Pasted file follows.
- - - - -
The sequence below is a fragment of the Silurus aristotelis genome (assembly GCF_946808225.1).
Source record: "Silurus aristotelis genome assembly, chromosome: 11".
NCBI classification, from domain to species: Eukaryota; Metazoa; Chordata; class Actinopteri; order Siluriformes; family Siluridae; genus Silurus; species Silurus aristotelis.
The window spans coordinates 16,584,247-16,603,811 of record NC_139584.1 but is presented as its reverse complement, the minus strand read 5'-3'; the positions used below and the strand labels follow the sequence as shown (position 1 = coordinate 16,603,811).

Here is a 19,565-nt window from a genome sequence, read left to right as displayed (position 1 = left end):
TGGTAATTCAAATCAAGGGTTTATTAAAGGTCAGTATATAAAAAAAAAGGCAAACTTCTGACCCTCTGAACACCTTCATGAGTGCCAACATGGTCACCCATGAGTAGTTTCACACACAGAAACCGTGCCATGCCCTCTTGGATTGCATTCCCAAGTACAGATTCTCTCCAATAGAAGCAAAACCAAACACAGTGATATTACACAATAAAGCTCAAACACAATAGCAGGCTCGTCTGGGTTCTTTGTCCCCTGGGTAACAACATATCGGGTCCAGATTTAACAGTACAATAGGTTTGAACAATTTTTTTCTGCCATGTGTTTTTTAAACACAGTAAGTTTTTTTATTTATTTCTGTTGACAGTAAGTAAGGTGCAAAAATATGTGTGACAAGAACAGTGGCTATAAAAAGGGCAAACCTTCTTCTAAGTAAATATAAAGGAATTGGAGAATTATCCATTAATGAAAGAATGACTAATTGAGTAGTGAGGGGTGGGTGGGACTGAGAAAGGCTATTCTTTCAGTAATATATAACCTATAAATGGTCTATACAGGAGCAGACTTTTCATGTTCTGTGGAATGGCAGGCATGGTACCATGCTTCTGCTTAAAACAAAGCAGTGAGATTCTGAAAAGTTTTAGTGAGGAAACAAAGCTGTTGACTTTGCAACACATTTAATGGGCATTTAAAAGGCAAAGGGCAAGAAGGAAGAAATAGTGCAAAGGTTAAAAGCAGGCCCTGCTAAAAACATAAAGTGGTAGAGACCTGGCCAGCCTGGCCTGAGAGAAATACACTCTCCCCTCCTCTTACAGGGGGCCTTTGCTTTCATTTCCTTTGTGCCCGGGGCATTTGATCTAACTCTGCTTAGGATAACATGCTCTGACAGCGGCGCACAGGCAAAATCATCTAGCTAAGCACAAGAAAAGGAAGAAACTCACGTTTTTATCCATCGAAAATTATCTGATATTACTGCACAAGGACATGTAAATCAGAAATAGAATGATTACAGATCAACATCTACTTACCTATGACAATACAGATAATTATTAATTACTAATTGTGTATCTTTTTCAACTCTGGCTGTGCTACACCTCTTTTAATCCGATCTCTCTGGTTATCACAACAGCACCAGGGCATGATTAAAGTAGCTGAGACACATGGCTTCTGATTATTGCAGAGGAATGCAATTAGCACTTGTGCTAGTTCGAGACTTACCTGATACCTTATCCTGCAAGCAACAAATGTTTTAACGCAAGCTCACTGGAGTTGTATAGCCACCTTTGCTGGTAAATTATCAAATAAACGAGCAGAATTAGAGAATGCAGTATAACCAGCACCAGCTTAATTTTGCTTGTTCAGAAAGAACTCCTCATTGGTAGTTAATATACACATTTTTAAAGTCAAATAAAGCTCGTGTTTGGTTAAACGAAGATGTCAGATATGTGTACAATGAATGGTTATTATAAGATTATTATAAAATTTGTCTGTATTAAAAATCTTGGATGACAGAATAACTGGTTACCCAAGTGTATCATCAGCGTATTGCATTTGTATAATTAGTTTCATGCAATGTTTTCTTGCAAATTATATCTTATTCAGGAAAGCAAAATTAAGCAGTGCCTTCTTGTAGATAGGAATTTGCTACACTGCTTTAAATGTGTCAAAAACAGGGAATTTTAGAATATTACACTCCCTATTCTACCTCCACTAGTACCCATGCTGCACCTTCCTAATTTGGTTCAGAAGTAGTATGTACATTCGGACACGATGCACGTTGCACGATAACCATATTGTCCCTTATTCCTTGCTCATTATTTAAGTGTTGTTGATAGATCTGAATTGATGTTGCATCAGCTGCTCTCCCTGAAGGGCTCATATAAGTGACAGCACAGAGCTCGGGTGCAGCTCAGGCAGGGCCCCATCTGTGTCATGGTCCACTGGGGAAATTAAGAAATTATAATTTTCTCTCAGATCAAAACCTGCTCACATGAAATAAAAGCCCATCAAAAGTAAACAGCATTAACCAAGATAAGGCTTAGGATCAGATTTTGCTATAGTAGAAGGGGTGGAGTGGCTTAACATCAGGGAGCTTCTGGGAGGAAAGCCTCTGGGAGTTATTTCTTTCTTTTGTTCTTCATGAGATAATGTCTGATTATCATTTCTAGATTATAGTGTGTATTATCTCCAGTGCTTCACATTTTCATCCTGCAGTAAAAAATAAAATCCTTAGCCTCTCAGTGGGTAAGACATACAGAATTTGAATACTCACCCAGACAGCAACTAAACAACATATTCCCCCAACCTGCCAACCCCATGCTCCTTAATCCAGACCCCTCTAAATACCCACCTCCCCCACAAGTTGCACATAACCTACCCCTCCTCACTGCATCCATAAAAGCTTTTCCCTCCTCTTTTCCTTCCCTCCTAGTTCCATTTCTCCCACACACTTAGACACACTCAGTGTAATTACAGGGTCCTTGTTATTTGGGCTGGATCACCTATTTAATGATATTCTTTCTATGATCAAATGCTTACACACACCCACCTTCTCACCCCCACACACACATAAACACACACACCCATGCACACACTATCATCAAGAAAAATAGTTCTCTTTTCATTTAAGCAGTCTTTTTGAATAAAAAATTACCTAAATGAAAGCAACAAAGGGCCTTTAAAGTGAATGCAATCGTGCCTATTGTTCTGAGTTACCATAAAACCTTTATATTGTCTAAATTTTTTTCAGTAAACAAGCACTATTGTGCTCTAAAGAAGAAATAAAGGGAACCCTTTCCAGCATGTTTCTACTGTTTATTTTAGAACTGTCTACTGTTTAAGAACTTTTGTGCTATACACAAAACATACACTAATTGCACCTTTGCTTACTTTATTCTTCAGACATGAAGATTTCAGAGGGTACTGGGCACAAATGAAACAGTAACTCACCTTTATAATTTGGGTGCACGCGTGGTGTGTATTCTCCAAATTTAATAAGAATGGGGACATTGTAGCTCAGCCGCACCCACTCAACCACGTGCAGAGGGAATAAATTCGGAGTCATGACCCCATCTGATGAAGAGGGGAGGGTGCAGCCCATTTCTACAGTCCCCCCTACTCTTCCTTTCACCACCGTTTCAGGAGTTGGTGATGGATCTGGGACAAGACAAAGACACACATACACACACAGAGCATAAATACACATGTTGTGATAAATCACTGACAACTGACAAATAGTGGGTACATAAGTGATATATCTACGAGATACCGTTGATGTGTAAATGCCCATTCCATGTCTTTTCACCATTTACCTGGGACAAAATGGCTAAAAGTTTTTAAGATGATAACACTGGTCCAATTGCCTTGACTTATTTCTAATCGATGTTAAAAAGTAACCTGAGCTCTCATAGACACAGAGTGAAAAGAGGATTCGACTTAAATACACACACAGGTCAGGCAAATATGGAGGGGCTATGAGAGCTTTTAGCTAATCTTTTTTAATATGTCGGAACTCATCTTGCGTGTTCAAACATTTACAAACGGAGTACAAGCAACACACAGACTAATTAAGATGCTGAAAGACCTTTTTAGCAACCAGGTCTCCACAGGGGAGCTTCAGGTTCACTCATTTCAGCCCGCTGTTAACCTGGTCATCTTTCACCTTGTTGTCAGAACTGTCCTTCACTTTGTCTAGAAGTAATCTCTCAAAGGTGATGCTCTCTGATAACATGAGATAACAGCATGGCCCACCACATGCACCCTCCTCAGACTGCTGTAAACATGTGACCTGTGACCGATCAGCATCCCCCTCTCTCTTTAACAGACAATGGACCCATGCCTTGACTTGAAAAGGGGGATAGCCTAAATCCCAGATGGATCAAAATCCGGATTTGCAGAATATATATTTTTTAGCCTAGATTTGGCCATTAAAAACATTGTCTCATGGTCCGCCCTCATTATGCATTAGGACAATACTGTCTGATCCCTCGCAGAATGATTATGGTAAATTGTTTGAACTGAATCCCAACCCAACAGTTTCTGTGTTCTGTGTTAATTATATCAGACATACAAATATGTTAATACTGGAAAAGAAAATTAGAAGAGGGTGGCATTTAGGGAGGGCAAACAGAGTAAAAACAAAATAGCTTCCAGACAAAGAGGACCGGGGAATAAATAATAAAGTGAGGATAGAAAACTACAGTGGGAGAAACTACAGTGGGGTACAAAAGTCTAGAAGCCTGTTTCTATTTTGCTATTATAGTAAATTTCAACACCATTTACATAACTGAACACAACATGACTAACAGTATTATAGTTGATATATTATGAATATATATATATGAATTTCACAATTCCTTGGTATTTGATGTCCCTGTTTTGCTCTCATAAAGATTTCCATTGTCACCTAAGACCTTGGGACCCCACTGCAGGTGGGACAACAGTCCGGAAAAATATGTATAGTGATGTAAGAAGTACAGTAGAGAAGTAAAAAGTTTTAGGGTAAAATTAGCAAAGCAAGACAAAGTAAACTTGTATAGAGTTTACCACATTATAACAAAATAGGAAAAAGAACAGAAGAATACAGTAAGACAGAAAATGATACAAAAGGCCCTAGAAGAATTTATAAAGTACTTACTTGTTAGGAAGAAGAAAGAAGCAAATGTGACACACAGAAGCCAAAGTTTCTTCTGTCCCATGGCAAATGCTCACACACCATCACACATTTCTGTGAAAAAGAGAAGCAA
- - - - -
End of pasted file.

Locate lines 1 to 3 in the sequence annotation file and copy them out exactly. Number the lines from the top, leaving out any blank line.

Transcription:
The sequence below is a fragment of the Silurus aristotelis genome (assembly GCF_946808225.1).
Source record: "Silurus aristotelis genome assembly, chromosome: 11".
NCBI classification, from domain to species: Eukaryota; Metazoa; Chordata; class Actinopteri; order Siluriformes; family Siluridae; genus Silurus; species Silurus aristotelis.